-          The direct transfer of genetic material between two bacterial cells that are temporarily joined.

-          This is referred to as the bacterial version of sex.

-          The DNA donor is referred to as the male and it uses an appendage called a sex pilli to attach to the DNA recipient (female). 

-          A cytoplasmic bridge is formed between the two cells. 

-          Maleness is the ability to form the sex pilli and donate DNA during conjugation.  It requires the presence of a specialized plasmid called an F plasmid.


-          A small circular DNA molecule separate from the bacterial chromosome. 

-          Replicate independently but do so in synchrony with the chromosomes.

-          Certain Plasmids can undergo reversible incorporation into the cellís chromosome, therefore, it can replicate as an extrachromosomal molecule or as a part of the main bacterial chromosome called an episome.

-          They lack and extracellular stage and are beneficial to the bacterial cell.

-          Each has only a few genes and these genes are not required for the survival and reproduction under normal conditions but they also have advantages to bacterial in stressful conditions.

 The F Plasmid and Conjugation

-          The F plasmid consists of about 25 genes most required for the formation of the sex pilli. (Also seen as F+)

-          The F plasmid is inheritable and replicates in synchrony with the chromosomal DNA.

-          Division of an F+ cell usually gives rise to two offspring that are both F+.

-          Cells that lack the F+ are referred to as F- and act as the females during conjugation.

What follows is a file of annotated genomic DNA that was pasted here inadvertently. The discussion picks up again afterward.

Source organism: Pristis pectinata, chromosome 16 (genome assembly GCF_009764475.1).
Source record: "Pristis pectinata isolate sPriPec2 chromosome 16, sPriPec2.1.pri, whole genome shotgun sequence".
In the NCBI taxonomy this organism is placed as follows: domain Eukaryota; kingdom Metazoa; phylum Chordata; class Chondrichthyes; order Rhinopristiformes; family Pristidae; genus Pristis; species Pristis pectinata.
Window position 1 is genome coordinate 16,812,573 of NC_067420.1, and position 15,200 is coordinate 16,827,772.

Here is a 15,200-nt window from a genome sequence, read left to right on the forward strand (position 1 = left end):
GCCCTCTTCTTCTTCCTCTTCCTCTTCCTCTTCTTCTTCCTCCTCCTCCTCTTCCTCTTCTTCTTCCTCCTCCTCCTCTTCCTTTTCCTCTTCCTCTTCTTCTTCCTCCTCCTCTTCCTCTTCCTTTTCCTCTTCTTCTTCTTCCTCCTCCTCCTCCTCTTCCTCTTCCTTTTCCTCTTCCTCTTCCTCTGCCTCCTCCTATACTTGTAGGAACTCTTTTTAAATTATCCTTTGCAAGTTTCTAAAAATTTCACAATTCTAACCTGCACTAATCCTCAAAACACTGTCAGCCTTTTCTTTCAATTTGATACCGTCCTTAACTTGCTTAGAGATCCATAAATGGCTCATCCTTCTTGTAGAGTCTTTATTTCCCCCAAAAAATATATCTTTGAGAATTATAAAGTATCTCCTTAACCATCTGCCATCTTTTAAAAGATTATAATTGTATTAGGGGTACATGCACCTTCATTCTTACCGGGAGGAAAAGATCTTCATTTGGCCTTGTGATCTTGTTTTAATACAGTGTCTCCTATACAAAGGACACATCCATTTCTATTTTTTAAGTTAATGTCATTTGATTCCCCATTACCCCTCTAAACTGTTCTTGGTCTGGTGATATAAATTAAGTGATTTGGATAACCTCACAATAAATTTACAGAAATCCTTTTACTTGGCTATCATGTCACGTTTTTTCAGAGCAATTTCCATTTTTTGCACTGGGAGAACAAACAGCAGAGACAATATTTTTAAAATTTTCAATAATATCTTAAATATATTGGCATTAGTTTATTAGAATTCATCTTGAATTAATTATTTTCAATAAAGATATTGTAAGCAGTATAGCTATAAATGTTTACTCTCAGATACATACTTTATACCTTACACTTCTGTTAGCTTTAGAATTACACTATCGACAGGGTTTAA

-          The F+ plasmid replicates in the male and then is transferred to the female converting it from an F- to an F+ cell.

-          The F plasmid is also an episome and can incorporate itself into the main chromosome.  This is now called an Hfr cell (high frequency of recombination).

-          An Hfr cell continues to function as a male during conjugation and transfers the F genes to its F- partner along with some to the chromosomal DNA.

-          The Hfr cells chromosome is replicated as the DNA is transferred so that it does not lose any DNA.

-          Recombination only occurs when the newly acquired DNA aligns with the homologous region of the cellís own chromosome and a crossover exchanges DNA.  Binary fission gives rise to a colony of recombinant bacteria.

-          If cells are interrupted during conjugation, scientists are able to sequence the genes around the episome because only parts of the DNA are recombined.

 R Plasmid and Antibiotic Resistance

-          Noticed in the 1950ís that certain strains of bacteria were resistant to different antibiotics. 

-          This resistance is not carried in the bacterial chromosome but in a plasmid called the R plasmid. (R for resistance)

-          Exposure of a bacterial population to a specific antibiotic will kill antibiotic sensitive bacteria but not those that have R Plasmids that counter the antibiotic will live. 

-          Natural selection predicts that an increasing number of bacteria will inherit genes for antibiotic resistance and those that are resistant will become more common.

-          The problem is compounded by the F plasmid because the R plasmid can be transferred during conjugation.